Andujar Upsets Federer In Geneva
Andujar defeats Federer 6-4, 4-6, 6-4 at the Gonet Geneva Open
Roger Federer, playing on home soil in an ATP 250 event, took the court for just the second time this season as he stepped away from competition to rehab his right knee. The thirty-nine-year-old former world #1, endured two knee surgeries during the pandemic and returned to the tour in March in Doha, losing to eventual champion, Nikoloz Basilashvili.
Pablo Andujar, a thirty-five-year-old tour veteran from Spain, currently ranked #80, achieved a career-high ranking of #32 six years ago. Andujar, with 4 career titles – all on clay – is still working his way back up the rankings following three elbow surgeries between 2016 and 2017. Incredibly, after considering retirement, Andujar won his 4th title in 2018 and the following year, reached the fourth round at the US Open – his best run at a slam.
In his pre-match press conference, Andujar stated he was thrilled to finally play the 20-time grand slam champion. Andujar won the toss and chose to serve, holding easily to 15 for 1-0.
Federer had a more difficult time in his opening service game despite making 6/8 first serves. He faced a deuce point following a poorly executed drop shot but held for 1-1 behind two huge serves on the next two points.
Andujar showed zero nerves playing the Swiss maestro in Switzerland as he held at love for 2-1. Although he missed 4/6 first serves, Federer held to thirty for 2-2 with a monster serve out wide.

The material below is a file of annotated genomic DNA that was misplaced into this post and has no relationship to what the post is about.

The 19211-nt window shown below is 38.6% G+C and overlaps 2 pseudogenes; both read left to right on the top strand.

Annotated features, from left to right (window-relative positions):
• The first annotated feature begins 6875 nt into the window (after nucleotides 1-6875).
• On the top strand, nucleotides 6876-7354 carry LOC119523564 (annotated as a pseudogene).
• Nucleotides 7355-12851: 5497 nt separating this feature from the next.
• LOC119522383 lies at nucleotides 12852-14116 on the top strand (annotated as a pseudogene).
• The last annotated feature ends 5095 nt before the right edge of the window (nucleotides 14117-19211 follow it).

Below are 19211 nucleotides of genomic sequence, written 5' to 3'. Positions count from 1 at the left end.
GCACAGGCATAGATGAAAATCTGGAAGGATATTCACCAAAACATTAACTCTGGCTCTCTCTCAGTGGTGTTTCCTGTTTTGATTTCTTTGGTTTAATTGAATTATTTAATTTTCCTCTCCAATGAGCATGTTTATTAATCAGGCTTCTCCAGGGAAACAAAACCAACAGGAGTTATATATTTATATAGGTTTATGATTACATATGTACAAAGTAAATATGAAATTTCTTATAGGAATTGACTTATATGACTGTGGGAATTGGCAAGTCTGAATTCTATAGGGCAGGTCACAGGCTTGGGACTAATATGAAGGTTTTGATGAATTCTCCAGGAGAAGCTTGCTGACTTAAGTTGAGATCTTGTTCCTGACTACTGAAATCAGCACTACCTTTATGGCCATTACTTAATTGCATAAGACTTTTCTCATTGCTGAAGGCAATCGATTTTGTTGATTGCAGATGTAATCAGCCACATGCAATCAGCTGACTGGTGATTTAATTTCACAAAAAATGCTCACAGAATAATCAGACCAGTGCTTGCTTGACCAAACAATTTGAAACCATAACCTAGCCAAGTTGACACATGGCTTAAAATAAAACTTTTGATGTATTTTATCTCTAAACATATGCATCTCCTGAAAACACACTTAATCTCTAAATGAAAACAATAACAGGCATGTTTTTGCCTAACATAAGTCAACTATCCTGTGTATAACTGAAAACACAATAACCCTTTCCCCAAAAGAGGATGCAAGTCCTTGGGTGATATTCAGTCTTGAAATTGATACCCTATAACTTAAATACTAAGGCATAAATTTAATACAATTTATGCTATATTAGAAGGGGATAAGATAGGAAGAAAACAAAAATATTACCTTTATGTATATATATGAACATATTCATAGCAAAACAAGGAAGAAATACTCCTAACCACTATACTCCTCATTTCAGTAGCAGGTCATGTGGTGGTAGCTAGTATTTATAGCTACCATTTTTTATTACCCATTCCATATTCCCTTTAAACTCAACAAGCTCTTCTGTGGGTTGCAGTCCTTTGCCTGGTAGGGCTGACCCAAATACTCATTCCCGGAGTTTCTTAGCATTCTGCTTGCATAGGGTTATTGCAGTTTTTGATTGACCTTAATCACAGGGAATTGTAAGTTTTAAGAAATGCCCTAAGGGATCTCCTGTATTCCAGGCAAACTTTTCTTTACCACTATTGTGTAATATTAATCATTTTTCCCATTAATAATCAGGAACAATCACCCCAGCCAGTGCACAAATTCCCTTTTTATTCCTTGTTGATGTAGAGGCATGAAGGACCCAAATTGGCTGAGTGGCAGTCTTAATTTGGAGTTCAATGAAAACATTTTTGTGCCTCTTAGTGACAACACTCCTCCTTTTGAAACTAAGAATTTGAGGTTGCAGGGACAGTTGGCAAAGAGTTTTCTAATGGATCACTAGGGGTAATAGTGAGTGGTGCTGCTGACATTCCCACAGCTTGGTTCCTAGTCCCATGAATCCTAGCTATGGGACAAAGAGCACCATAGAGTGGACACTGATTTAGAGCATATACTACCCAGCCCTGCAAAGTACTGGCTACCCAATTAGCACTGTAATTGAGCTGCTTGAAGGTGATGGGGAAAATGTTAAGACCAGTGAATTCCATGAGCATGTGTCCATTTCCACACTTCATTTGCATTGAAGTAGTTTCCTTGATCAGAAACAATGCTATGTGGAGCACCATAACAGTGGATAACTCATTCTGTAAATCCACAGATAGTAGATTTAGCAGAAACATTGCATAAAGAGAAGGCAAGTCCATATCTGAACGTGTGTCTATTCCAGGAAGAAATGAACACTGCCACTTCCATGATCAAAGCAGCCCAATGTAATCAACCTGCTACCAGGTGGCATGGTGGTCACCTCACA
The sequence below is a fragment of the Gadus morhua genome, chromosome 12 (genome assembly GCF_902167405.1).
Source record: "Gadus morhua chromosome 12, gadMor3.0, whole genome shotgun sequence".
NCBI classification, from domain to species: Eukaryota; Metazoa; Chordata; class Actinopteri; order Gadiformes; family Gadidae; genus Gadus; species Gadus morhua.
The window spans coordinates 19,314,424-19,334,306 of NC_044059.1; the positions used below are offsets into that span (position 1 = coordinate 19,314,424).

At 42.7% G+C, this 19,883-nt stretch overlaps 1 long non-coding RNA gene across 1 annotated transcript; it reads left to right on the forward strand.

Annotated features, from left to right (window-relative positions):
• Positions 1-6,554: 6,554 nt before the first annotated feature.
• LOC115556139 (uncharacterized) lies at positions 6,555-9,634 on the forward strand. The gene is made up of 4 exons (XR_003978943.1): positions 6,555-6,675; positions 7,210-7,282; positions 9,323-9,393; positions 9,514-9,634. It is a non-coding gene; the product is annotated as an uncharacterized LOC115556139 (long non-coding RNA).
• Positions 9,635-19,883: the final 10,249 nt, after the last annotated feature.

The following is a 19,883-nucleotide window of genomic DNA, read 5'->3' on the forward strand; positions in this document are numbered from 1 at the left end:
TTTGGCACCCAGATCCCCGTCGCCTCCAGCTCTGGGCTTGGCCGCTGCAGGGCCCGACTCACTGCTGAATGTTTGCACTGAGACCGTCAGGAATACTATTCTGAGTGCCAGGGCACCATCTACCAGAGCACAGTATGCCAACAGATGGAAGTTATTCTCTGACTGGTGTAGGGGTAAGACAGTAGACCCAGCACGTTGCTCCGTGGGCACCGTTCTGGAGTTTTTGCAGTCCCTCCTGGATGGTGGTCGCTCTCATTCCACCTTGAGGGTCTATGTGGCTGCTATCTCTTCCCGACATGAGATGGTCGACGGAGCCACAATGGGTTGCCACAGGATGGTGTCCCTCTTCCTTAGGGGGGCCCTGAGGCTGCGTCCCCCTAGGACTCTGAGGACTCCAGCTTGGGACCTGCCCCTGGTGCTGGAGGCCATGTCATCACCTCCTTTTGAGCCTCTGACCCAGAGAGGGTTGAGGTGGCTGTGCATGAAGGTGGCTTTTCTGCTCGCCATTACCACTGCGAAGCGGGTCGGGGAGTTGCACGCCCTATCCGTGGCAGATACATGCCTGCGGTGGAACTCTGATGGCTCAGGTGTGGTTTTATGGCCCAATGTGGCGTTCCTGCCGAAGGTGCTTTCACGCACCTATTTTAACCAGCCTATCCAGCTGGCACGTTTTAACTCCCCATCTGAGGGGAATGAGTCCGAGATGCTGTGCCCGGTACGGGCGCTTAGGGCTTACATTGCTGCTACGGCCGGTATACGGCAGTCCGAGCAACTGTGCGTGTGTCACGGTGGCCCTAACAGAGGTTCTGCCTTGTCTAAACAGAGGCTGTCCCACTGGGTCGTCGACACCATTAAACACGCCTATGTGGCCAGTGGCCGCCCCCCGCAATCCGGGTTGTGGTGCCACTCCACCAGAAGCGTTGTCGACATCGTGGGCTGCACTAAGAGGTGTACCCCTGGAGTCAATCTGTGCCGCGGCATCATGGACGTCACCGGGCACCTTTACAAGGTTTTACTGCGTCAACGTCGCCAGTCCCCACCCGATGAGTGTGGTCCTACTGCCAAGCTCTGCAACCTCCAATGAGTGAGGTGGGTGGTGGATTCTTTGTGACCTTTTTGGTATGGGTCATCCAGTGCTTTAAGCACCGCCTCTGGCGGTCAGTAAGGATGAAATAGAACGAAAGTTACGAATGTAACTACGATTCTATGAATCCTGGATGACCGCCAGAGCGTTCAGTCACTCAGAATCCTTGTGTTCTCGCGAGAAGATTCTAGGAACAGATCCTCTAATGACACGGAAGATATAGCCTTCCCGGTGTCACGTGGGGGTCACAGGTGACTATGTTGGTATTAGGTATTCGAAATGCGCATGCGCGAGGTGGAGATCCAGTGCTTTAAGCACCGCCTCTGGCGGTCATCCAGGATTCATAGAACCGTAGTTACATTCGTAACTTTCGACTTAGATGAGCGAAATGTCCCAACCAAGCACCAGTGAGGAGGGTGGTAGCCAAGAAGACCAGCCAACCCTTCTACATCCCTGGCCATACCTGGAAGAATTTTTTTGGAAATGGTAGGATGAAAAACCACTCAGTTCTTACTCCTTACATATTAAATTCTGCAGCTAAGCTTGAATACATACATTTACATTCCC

The Spaniard continued to work the Federer backhand extracting an error on game point for 3-2. Federer raced to a 40-0 lead behind an overhead smash and a well-struck forehand but soon faced 40-30 following two forehand errors consecutive points. The #1 seed missed another first serve but held when his opponent’s backhand return went wide.
Andujar came to play, holding to 15 for 4-3 with his first ace on game point. Despite missing 3/4 first serves, Federer held at love for 4-4 employing every shot in his vast arsenal including the drop shot, forehand down the line, and backhand down the line.
Federer continued to apply pressure, securing the opening point on Andujar’s serve with a spectacular overhead smash down the line winner. Andujar maintained his focus and the lead, holding to 15 behind four unforced errors from his opponent. Federer, down 4-5, continued to miss on first serve and following two unforced errors off the ground on consecutive points dropped the set.
The Spaniard served first in the second and held easily to 15 for 1-0. Federer may have missed 3/4 first serves but held at love behind a serve and volley and a brilliant backhand down the line.
Andujar began missing the first serve and faced break point when Federer crushed a crosscourt forehand and dumped serve when he netted a forehand. The world #8 illustrated why even after two knee surgeries and months off the tour, he should never be underestimated. The 2009 French Open champion consolidated the break at love with four consecutive colossal first serves and groundstroke winners.